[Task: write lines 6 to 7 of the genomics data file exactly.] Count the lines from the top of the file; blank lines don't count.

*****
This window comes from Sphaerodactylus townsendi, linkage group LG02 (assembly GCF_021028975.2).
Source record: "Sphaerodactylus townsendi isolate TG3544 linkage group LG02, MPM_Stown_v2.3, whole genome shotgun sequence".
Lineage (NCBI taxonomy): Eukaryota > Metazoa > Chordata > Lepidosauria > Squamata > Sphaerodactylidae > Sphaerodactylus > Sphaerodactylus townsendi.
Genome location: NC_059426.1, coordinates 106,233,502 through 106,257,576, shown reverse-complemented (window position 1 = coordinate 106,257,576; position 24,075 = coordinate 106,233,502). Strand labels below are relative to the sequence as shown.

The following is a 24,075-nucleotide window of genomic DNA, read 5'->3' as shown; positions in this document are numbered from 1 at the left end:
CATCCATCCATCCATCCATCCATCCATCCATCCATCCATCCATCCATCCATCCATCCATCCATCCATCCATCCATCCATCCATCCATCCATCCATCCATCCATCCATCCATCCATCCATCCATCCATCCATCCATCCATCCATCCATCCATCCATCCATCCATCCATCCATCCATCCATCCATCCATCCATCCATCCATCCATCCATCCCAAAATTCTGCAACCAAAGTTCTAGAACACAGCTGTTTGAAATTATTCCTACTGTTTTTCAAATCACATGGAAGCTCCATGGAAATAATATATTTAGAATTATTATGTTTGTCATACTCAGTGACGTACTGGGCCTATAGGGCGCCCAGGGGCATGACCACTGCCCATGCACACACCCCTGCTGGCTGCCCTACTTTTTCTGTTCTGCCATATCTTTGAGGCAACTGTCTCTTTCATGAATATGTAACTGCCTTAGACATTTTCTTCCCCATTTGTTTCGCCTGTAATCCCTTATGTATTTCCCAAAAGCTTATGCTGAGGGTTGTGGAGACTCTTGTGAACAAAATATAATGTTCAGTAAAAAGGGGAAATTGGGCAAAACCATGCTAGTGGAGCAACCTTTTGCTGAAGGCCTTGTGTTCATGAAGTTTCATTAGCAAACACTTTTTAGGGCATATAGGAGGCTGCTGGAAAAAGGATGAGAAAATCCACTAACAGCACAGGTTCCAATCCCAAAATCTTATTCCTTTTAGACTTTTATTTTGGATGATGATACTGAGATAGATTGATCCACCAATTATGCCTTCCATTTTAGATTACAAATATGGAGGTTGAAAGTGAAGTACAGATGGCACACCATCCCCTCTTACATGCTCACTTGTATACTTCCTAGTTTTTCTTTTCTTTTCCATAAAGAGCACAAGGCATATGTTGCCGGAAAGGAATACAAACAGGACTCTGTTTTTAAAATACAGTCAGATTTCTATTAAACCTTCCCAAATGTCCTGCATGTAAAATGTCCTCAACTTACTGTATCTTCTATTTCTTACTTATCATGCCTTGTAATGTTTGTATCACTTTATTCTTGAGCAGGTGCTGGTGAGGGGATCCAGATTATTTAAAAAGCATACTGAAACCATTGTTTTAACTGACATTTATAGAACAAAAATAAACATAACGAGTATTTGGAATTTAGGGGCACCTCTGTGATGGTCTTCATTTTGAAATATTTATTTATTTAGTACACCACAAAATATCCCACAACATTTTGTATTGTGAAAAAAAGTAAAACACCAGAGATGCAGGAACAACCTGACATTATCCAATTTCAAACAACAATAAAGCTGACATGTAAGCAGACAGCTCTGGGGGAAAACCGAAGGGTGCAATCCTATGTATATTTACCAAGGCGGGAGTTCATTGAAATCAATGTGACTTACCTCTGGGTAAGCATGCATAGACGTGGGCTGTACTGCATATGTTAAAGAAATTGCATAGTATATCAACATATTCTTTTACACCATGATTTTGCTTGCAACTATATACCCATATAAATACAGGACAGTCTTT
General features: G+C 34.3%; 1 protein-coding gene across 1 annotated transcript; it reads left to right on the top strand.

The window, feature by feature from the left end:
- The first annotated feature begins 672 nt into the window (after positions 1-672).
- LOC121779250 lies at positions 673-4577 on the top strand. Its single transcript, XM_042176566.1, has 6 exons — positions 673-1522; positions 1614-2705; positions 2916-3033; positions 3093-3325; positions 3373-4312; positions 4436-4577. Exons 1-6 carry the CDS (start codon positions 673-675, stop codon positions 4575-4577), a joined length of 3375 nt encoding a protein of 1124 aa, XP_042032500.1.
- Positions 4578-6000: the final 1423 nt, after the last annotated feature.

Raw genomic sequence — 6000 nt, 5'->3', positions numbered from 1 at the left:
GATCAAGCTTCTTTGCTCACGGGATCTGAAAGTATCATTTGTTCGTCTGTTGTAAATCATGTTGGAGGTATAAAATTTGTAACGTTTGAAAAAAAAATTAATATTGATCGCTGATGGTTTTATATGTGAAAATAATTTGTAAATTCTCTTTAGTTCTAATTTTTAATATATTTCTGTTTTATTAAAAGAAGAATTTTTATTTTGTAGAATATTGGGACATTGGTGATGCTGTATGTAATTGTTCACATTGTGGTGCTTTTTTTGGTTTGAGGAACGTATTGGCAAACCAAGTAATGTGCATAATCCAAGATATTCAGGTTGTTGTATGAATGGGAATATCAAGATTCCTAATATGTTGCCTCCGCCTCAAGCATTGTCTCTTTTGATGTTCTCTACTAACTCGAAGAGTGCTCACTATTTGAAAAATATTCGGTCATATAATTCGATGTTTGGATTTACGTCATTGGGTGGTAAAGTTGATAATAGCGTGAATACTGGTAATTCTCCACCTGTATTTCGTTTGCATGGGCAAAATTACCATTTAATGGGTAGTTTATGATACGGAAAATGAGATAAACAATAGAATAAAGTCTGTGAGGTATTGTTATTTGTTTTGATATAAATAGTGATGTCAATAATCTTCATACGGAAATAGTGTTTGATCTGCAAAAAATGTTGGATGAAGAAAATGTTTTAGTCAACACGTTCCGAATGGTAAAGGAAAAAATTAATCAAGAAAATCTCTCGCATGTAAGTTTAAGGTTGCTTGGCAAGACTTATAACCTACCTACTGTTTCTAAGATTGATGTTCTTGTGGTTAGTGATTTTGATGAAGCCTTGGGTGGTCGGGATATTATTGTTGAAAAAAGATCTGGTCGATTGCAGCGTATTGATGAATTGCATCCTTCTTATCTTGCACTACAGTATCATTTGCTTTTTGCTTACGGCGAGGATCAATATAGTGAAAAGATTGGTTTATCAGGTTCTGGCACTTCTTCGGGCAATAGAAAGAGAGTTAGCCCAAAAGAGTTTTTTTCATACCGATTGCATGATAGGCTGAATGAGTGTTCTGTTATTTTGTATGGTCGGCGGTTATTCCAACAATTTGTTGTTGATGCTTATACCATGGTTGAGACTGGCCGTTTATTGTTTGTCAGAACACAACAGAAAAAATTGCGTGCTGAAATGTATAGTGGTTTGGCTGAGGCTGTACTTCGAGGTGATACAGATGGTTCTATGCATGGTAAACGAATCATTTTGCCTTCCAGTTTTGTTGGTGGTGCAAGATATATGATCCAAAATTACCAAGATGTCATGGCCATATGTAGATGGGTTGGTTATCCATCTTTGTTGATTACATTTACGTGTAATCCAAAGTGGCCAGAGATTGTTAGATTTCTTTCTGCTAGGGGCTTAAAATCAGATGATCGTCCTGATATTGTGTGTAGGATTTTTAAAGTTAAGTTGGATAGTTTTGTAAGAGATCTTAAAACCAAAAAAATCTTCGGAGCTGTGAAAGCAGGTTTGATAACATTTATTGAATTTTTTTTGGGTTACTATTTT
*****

CATCCATCCATCCATCCATCCATCCATCCATCCATCCATCCATCCATCCATCCATCCATCCATCCATCCATCCATCCATCCATCCATCCATCCATCCATCCATCCATCCATCCATCCATCCATCCATCCATCCATCCATCCATCCATCCATCCATCCATCCATCCATCCATCCATCCATCCATCCATCCATCCATCCATCCATCCATCCCAAAATTCTGCAACCAAAGTTCTAGAACACAGCTGTTTGAAATTATTCCTACTGTTTTTCAAATCACATGGAAGCTCCATGGAAATAATATATTTAGAATTATTATGTTTGTCATACTCAGTGACGTACTGGGCCTATAGGGCGCCCAGGGGCATGACCACTGCCCATGCACACACCCCTGCTGGCTGCCCTACTTTTTCTGTTCTGCCATATCTTTGAGGCAACTGTCTCTTTCATGAATATGTAACTGCCTTAGACATTTTCTTCCCCATTTGTTTCGCCTGTAATCCCTTATGTATTTCCCAAAAGCTTATGCTGAGGGTTGTGGAGACTCTTGTGAACAAAATATAATGTTCAGTAAAAAGGGGAAATTGGGCAAAACCATGCTAGTGGAGCAACCTTTTGCTGAAGGCCTTGTGTTCATGAAGTTTCATTAGCAAACACTTTTTAGGGCATATAGGAGGCTGCTGGAAAAAGGATGAGAAAATCCACTAACAGCACAGGTTCCAATCCCAAAATCTTATTCCTTTTAGACTTTTATTTTGGATGATGATACTGAGATAGATTGATCCACCAATTATGCCTTCCATTTTAGATTACAAATATGGAGGTTGAAAGTGAAGTACAGATGGCACACCATCCCCTCTTACATGCTCACTTGTATACTTCCTAGTTTTTCTTTTCTTTTCCATAAAGAGCACAAGGCATATGTTGCCGGAAAGGAATACAAACAGGACTCTGTTTTTAAAATACAGTCAGATTTCTATTAAACCTTCCCAAATGTCCTGCATGTAAAATGTCCTCAACTTACTGTATCTTCTATTTCTTACTTATCATGCCTTGTAATGTTTGTATCACTTTATTCTTGAGCAGGTGCTGGTGAGGGGATCCAGATTATTTAAAAAGCATACTGAAACCATTGTTTTAACTGACATTTATAGAACAAAAATAAACATAACGAGTATTTGGAATTTAGGGGCACCTCTGTGATGGTCTTCATTTTGAAATATTTATTTATTTAGTACACCACAAAATATCCCACAACATTTTGTATTGTGAAAAAAAGTAAAACACCAGAGATGCAGGAACAACCTGACATTATCCAATTTCAAACAACAATAAAGCTGACATGTAAGCAGACAGCTCTGGGGGAAAACCGAAGGGTGCAATCCTATGTATATTTACCAAGGCGGGAGTTCATTGAAATCAATGTGACTTACCTCTGGGTAAGCATGCATAGACGTGGGCTGTACTGCATATGTTAAAGAAATTGCATAGTATATCAACATATTCTTTTACACCATGATTTTGCTTGCAACTATATACCCATATAAATACAGGACAGTCTTT
General features: G+C 34.3%; 1 protein-coding gene across 1 annotated transcript; it reads left to right on the top strand.